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This week, New York Magazine featured a story about Elizabeth Meyer, a sassy young funeral planner who happens to be a, “stunning 26-year-old brunette” with a background in fashion.

…the mortuary started her as a receptionist, a role that included collecting bodies from homes and morgues. “The first time they asked me to do that, I was wearing suede Gucci loafers. I was kind of concerned about them,” she says.

I hear that, girlfriend!  So often your mortician says, “If I had a penny for everytime I had a Gucci mishap on the job..” My uncontrollable physiological reaction of bile wretch in my mouth when I read articles like this comes from two places.

1)  The fear that I would ever, as a “26 year old brunette” be perceived like this.

2) The fact that four years ago I literally thought that spectacle funerals were the future.  And, they are, frankly.  But that doesn’t make them right.

The New York article reminds me of a book that I read a few years ago, called The Funeral Planner.  It is death chick lit.  Holy shit it is so good.

Inspired by Ms. Meyer, a re-read was in order.  Review begins now.

Meet Madison Banks.  Maddy.

Maddy is an entrepreneur.  It’s easy to identify entrepreneurs by the way they say things like “strategic partnerships” and “necessary actions.”  Maddy does that a lot so the reader knows she’s for real.  She’s also very pretty, “lissome and toned, with dark brown hair and eyes” but, ‘lest you think she’s just a pretty face, Maddy’s also got “… a brain that never stops.”

There is a problem though.  Maddy has lots of entrepreneur-type good ideas but some other entrepreneur-guy name Derek keeps totally genking them!  All her business ideas, “are my babies and they [a]re constantly being aborted by outside forces.” Abortion can be really traumatic for women so we are able to identify with Maddy’s pain here.

As the novel opens, Maddy is going to a funeral for her college friend.  During the service it’s all gloom and doom and Maddy’s thinks that’s so wrong. She does the right thing and stands up and interrupts the Rabbi and asks to say a few words about her friend. This ends up being really touching and everyone is really happy that she interrupted the Rabbi during his sermon.  Then suddenly it hits her:  unique funeral experiences for rich people!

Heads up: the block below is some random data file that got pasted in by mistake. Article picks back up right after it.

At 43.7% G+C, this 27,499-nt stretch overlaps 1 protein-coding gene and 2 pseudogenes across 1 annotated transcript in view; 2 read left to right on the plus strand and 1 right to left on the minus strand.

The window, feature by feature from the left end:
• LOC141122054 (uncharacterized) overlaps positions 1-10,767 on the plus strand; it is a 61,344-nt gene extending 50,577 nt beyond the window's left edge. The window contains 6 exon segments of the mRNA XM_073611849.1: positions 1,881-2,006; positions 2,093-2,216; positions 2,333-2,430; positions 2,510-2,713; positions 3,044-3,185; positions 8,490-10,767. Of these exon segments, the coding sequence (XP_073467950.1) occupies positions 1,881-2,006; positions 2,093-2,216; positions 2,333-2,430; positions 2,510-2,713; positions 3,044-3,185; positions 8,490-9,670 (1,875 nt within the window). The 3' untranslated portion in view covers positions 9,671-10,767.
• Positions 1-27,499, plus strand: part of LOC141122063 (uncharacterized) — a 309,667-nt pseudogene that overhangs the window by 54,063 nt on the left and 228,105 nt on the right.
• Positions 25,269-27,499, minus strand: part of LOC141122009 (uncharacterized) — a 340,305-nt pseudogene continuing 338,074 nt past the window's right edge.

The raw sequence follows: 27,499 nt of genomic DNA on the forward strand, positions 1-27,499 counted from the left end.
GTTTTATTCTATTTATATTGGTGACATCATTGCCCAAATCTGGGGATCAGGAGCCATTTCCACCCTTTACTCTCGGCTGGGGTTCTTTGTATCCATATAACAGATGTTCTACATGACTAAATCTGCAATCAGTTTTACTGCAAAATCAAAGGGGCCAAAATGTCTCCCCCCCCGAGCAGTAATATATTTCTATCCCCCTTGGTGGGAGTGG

The first thing she does for her funeral business is get start-up money from her Uncle Sam.  Uncle Sam is really awesome and wise and makes fishing lures and takes Maddy ice-fishing and gives her lots of advice.  He’s a really nice guy so you know he’s gonna die soon.

Appropos of nothing, Maddy goes to a National Funeral Director’s Association conference in Las Vegas and brings her college friend and they have a lesbian experience in the hotel room hottub.  Maddy’s not gay or anything she just doesn’t have a boyfriend because she’s taking care of her professional goals before her personal goals.

Oh, then Uncle Sam dies. It’s even sooner than we think which sucks.  Maddy’s lesbian friend gives her a bag of homemade cookies and she sneaks into the funeral home and dumps out the cookies.  Then she puts Uncle Sam’s ashes in the cookie bag and carries them around in her purse for months and takes them out to hug them and ask them questions.  This is kinda weird because cremated remains are like 8 lbs so her purse would have to be real big. And nobody stops her on the plane from Michigan to LA even though it’s illegal to carry ashes without a permit especially post Sept 11th when ashes look like plane bombing powder.  And the family doesn’t seem to notice there is nothing in the urn.  I’m just saying because this is kind of a plot hole in a book that overall MAKES SO MUCH SENSE.

Maddy’s love interest is the venture capitalist Victor.  Victor is silent but you can tell he really likes Maddy.  Like LIKE likes her.  He likes her even more when “Lights Out!” (the biznass) starts making lots of money because rich people are self-centered egotists.  Like the “hold my funeral at the zoo” guy and the “hold my funeral at the golf course and start a golf camp for under-privileged kids” guy.

I won’t give away the ending because you probably want to read this 400 page masterpiece of death chick lit, but let’s just say it involves Maddy finding herself and learning to die so she can learn to LIVE.  Also the use of the phrases “value proposition,” “playing my results,” and “beautiful merger” as euphemisms for sexual foreplay.

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